The role of the Turkish president has been defined in the constitution as being neither politically nor legally responsible for any decision s/he makes (article 105). Traditionally presidents did not and could not get involved in the daily affairs of the government, for they are to act as neutral arbiters (article 103) between political parties at times of crisis, and thus they are not to be aligned with one government or party policy against others. In a sense, President Erdoğan acts as if he were the popular arbitrary ruler he aspired to be, thanks to the PM Davutoglu and the AKP majority in the National Assembly.

In a matter of a few months the 2015 national elections will produce a newly elected TBMM, another representative of the “national will.” Turkey will find itself in a situation of double-headedness where the representative of national will as the president and the representative of the national will of the TBMM will split. If the split is as wide or any wider than it is today, a conflict, clash, or even fight could be imminent.

In the meantime, with the ten percent threshold in the national elections, if the AKP could get a sufficient number of seats it may even attempt to change the constitution, which is possible with 60 percent of the parliamentary vote in favour of such an amendment. Could the AKP majority have a new constitution installed? No agreement among students of constitutional law seems to exist, though such an attempt would certainly create reactions, stress, and even overt conflict inside and outside of the TBMM.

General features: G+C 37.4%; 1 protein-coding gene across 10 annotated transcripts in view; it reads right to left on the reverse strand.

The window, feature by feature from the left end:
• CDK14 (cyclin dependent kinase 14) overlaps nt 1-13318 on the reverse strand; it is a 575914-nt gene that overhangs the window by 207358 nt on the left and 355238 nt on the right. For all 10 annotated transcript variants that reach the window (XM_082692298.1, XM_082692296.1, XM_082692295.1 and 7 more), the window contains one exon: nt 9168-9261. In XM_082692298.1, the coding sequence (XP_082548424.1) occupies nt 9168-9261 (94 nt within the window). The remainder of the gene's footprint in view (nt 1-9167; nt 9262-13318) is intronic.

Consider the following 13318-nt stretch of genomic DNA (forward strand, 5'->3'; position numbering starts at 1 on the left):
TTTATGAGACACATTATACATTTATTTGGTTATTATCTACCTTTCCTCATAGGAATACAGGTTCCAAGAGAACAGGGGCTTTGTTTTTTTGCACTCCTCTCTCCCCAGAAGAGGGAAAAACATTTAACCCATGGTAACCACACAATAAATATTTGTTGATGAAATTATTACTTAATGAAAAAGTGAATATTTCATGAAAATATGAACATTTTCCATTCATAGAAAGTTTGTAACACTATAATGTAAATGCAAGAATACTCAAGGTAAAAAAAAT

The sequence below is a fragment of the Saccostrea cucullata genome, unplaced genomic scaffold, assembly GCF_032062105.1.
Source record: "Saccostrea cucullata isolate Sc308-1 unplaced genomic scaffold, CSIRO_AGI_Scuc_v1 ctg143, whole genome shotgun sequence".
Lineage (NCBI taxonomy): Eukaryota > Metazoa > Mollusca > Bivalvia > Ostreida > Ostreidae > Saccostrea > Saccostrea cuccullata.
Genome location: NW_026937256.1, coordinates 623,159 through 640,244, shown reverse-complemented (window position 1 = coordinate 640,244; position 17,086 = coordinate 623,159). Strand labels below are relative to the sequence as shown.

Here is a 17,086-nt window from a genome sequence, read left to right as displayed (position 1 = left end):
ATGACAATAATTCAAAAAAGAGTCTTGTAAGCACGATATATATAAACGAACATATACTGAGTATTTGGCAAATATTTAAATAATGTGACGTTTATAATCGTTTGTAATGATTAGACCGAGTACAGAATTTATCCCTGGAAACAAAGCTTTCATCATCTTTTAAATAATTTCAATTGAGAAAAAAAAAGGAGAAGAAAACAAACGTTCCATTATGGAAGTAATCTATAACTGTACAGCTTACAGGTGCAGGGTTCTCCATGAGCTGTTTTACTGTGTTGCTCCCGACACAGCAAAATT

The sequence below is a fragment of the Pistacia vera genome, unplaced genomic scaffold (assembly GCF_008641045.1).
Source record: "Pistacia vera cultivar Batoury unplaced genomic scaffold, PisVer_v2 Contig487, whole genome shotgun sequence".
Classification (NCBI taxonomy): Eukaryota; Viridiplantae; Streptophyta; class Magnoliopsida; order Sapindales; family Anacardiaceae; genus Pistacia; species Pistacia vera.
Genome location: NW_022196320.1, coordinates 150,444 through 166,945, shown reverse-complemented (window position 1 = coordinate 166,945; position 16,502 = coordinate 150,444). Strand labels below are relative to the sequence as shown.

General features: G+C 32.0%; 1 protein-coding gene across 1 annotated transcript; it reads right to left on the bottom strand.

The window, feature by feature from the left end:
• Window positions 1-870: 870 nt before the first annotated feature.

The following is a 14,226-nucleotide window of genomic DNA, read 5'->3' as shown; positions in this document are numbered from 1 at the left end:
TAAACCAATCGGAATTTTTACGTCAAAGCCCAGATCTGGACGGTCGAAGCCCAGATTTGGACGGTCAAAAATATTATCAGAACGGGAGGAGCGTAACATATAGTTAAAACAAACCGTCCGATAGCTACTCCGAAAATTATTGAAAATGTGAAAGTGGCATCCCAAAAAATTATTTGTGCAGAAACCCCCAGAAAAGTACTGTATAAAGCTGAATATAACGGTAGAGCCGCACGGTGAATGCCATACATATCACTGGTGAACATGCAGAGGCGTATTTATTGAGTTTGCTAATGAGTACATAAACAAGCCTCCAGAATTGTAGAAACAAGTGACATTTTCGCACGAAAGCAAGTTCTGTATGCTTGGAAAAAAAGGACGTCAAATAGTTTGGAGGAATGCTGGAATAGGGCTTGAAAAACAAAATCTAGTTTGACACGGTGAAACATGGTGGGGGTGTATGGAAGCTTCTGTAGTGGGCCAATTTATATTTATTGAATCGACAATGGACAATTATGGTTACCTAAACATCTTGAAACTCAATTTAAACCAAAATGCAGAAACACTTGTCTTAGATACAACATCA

If the events of 2015 bring about a change of leadership within the AKP, and with a newly elected leader whose authority is established independent of Erdoğan, the AKP leadership may also want to contain the president and make him act more as a statesman than as the partisan politician he seems to aspire to today.

It is hard to know where such a confrontation will lead, though a similar instance between President Turgut Özal and Prime Minister Yıldırım Akbulut led to the humbling of the former in 1990. The personalities are not similar today, and the power projections of the figures involved are also considerably different. Therefore, it is not yet certain where and how such a confrontation may unfold, beyond an all-powerful president who heeds no legal bounds and a Prime Minister who acts more as a caretaker than a decision-maker.